For anyone ordering a cappuccino or still using Facebook, you are officially old and ‘in the past’, according to a recent survey.
A survey of 2,000 British under-30s by insight firm Perspectus Global found that 52 percent said only ‘old’ people would buy the drink – undoubtedly prefer something more trendy, like a matcha latte – with Course’s oat milk .
Other ‘old people’ traits that made it into the top 25 included getting your underwear from M&S, asking for ‘milk and two sugars’ in your tea, and becoming obsessed with bin-day.
For anyone ordering a cappuccino or still using Facebook, you are officially old and ‘in the past’, according to a recent study (stock photo)
Moaning when you sit down, turning down the music while parking the car, and misuse of hashtags were also some of the signs that you are officially middle-aged.
But according to the survey, ordering a cappuccino is the main sign that you’re officially ‘uncool’, with 52 percent of young Britons agreeing that ‘only an old person’ would do this.
Insisting on wearing comfortable shoes and not being able to recognize Love Island contestants also both featured in the final 25-Sign list that you’re ‘past’, as was asking for a ‘Rachel Cut’ at the Barber.
Having a DVD collection for 17 percent of those surveyed also proved a person’s advanced age, along with the transition from Radio 1 to Radio 2.
The 25 signs that you are ‘over’, according to Gen Z Britten
- You order a cappuccino – 52 percent
- Your underwear is from M&S – 36 percent
- At the end, look at Countryfile for the weather forecast – 30 percent
- You ask for ‘milk and two sugars’ in your tea – 30 percent
- You still have a DVD collection – 29 percent
- You ask the hairdresser for a ‘Rachel Cut’ – 26 percent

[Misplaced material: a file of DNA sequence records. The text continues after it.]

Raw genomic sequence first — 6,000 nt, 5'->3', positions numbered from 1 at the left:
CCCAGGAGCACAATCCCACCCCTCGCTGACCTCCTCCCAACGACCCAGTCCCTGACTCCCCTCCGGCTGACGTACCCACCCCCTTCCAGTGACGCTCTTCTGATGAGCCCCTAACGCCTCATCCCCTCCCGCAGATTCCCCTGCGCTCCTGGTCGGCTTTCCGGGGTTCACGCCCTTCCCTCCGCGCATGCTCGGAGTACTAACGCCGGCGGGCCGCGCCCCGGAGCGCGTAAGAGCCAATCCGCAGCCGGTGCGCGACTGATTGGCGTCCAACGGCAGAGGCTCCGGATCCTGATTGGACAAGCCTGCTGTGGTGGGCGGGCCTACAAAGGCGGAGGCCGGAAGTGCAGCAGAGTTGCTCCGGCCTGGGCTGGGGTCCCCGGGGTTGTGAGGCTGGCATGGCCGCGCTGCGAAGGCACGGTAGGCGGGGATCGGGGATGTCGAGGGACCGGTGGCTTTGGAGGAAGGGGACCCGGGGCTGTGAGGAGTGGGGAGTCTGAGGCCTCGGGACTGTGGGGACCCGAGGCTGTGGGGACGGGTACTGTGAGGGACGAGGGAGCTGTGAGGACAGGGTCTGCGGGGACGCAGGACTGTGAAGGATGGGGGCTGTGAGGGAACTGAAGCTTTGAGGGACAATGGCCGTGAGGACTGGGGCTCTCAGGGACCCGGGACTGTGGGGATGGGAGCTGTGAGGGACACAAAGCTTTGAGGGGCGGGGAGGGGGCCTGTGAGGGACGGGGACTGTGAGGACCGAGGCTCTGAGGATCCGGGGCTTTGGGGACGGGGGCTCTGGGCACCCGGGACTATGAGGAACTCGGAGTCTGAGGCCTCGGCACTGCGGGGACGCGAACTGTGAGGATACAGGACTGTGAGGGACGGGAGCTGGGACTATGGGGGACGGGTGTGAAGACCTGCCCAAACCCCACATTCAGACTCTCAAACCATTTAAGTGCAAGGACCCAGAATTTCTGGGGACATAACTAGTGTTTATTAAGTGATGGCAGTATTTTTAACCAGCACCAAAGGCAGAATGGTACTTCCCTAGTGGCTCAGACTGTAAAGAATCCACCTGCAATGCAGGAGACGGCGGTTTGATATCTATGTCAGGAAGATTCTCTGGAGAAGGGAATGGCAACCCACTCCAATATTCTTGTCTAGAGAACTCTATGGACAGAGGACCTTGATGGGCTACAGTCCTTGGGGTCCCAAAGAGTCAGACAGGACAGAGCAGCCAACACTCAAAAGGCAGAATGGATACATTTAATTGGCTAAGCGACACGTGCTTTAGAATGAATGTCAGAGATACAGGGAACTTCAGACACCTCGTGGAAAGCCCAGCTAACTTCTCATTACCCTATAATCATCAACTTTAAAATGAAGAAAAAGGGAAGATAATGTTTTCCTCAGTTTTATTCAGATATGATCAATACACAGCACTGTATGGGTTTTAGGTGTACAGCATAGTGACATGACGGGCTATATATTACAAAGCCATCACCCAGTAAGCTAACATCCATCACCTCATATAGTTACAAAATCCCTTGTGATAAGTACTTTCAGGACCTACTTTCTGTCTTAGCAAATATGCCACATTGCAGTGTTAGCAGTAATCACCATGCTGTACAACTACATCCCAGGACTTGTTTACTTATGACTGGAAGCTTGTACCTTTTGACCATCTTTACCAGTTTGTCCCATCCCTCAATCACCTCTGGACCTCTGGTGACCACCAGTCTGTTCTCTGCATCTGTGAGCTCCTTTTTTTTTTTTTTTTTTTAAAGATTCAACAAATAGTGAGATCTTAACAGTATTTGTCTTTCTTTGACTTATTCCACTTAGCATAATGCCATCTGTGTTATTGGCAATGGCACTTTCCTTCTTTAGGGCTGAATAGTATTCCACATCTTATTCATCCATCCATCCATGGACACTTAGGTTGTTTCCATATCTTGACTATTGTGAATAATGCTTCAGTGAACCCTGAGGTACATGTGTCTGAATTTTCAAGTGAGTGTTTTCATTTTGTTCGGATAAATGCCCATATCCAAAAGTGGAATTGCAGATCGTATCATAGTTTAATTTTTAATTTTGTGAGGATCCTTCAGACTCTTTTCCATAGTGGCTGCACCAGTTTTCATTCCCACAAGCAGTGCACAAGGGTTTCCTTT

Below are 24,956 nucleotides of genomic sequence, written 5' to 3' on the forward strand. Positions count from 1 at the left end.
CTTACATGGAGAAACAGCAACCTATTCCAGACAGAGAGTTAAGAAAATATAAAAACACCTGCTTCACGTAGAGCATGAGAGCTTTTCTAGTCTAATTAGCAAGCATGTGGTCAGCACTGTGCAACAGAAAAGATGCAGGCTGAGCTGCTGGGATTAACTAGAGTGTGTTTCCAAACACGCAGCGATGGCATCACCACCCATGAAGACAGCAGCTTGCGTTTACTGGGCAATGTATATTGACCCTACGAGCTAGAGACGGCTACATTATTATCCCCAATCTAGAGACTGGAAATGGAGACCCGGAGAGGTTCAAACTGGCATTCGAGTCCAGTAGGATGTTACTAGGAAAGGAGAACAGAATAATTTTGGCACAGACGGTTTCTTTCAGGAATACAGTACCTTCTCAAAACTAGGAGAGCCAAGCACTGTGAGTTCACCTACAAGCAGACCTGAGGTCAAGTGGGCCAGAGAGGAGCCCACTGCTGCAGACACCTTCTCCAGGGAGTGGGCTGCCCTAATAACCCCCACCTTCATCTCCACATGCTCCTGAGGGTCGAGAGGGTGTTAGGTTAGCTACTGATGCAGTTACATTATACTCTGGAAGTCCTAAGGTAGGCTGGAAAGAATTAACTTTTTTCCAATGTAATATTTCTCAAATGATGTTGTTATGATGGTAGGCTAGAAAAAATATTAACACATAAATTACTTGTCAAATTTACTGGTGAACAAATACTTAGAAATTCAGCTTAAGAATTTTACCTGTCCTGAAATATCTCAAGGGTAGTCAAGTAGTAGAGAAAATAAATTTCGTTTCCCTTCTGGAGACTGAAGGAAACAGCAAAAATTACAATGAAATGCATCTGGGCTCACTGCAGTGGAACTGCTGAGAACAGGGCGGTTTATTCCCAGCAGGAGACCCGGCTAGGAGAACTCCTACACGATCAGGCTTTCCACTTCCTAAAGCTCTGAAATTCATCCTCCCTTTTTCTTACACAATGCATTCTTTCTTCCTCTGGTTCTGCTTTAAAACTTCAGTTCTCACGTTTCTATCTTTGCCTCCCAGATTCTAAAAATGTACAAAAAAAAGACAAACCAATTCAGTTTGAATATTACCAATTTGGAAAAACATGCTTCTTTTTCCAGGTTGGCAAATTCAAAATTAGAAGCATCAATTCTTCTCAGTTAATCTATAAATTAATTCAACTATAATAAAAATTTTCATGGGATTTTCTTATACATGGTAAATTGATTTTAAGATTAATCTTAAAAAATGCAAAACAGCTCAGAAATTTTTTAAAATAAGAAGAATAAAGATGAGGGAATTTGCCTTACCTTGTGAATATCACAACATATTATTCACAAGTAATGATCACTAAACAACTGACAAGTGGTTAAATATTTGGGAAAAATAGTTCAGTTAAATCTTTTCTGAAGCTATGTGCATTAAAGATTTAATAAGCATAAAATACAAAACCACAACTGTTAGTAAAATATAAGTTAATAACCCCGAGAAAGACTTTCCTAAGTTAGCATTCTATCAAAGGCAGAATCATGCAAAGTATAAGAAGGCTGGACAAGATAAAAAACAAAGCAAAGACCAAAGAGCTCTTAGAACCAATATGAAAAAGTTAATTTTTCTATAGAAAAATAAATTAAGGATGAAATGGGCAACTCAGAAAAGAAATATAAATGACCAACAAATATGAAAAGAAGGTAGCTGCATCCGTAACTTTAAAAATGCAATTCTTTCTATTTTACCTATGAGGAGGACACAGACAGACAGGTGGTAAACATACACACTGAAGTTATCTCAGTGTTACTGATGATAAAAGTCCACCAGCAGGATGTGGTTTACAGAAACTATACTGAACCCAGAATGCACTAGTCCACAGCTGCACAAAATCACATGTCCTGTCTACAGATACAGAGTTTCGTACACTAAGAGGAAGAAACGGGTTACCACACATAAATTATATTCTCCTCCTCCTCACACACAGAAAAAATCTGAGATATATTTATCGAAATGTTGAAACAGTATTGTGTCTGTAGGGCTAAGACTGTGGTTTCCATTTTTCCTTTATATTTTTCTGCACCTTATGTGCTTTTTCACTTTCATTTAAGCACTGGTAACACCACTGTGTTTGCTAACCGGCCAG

- You say “funky” – 26 percent
- You still send checks for people’s birthdays – 24 percent
- You call trainers ‘sneakers’ – 22 percent
- You make noises when you sit down – 22 percent
- You wear comfortable shoes – 22 percent
- You don’t recognize Love Island participants – 21 percent
- You have trouble working with your TV remote control – 20 percent
- To be on the safe side, you plan a second route during a car journey – 19 percent
- You become obsessed with bin day – 19 percent
- You go from BBC Radio 1 to Radio 2 – 19 percent
- You still use a gas barbecue – 18 percent
- You turn down the music when you park the car – 15 percent
- You’ve never posted a video on social media – 15 percent
- You don’t know what a Youtuber is – 15 percent
- You are using hashtags incorrectly – 13 percent
- You’re still on Facebook – 13 percent
- You are concerned that you cannot find a parking space – 12 percent
- You ask for your steak well done – 12 percent
- You add salt to your food before tasting it – 11 percent
According to the research, Gen Zs believe that you will officially become middle-aged when you are 45. The study also revealed the ages at which they feel certain activities should be actively discouraged.
Those surveyed said 42 is the age when we should hang up our dancing shoes and stop going out.